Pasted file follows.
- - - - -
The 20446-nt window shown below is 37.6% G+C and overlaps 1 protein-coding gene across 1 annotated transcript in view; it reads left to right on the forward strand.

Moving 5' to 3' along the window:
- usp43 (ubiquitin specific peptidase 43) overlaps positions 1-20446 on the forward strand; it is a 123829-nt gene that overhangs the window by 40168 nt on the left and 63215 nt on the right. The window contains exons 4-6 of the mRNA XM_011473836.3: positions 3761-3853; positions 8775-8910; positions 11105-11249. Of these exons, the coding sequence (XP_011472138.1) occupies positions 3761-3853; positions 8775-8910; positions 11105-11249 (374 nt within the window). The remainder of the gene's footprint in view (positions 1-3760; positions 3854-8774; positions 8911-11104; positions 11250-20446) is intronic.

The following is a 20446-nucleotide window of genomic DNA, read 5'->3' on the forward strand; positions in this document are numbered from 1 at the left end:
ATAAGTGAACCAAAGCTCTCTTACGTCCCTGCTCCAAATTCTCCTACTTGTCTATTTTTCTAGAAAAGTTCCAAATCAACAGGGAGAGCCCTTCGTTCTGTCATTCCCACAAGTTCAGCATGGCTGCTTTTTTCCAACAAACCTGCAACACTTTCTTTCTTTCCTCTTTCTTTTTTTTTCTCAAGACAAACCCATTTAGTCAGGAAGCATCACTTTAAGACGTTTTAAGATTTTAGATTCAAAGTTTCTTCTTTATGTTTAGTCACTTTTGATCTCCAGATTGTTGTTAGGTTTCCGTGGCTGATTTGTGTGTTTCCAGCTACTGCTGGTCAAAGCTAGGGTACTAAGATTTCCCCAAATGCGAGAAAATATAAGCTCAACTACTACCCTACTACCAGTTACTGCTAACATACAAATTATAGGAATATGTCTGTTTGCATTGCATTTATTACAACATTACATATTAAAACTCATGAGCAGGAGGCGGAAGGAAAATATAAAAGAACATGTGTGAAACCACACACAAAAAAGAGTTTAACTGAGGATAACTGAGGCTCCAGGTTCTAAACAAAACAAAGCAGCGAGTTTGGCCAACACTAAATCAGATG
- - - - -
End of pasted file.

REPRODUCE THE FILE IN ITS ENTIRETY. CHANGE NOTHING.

The 20446-nt window shown below is 37.6% G+C and overlaps 1 protein-coding gene across 1 annotated transcript in view; it reads left to right on the forward strand.

Moving 5' to 3' along the window:
- usp43 (ubiquitin specific peptidase 43) overlaps positions 1-20446 on the forward strand; it is a 123829-nt gene that overhangs the window by 40168 nt on the left and 63215 nt on the right. The window contains exons 4-6 of the mRNA XM_011473836.3: positions 3761-3853; positions 8775-8910; positions 11105-11249. Of these exons, the coding sequence (XP_011472138.1) occupies positions 3761-3853; positions 8775-8910; positions 11105-11249 (374 nt within the window). The remainder of the gene's footprint in view (positions 1-3760; positions 3854-8774; positions 8911-11104; positions 11250-20446) is intronic.

The following is a 20446-nucleotide window of genomic DNA, read 5'->3' on the forward strand; positions in this document are numbered from 1 at the left end:
ATAAGTGAACCAAAGCTCTCTTACGTCCCTGCTCCAAATTCTCCTACTTGTCTATTTTTCTAGAAAAGTTCCAAATCAACAGGGAGAGCCCTTCGTTCTGTCATTCCCACAAGTTCAGCATGGCTGCTTTTTTCCAACAAACCTGCAACACTTTCTTTCTTTCCTCTTTCTTTTTTTTTCTCAAGACAAACCCATTTAGTCAGGAAGCATCACTTTAAGACGTTTTAAGATTTTAGATTCAAAGTTTCTTCTTTATGTTTAGTCACTTTTGATCTCCAGATTGTTGTTAGGTTTCCGTGGCTGATTTGTGTGTTTCCAGCTACTGCTGGTCAAAGCTAGGGTACTAAGATTTCCCCAAATGCGAGAAAATATAAGCTCAACTACTACCCTACTACCAGTTACTGCTAACATACAAATTATAGGAATATGTCTGTTTGCATTGCATTTATTACAACATTACATATTAAAACTCATGAGCAGGAGGCGGAAGGAAAATATAAAAGAACATGTGTGAAACCACACACAAAAAAGAGTTTAACTGAGGATAACTGAGGCTCCAGGTTCTAAACAAAACAAAGCAGCGAGTTTGGCCAACACTAAATCAGATG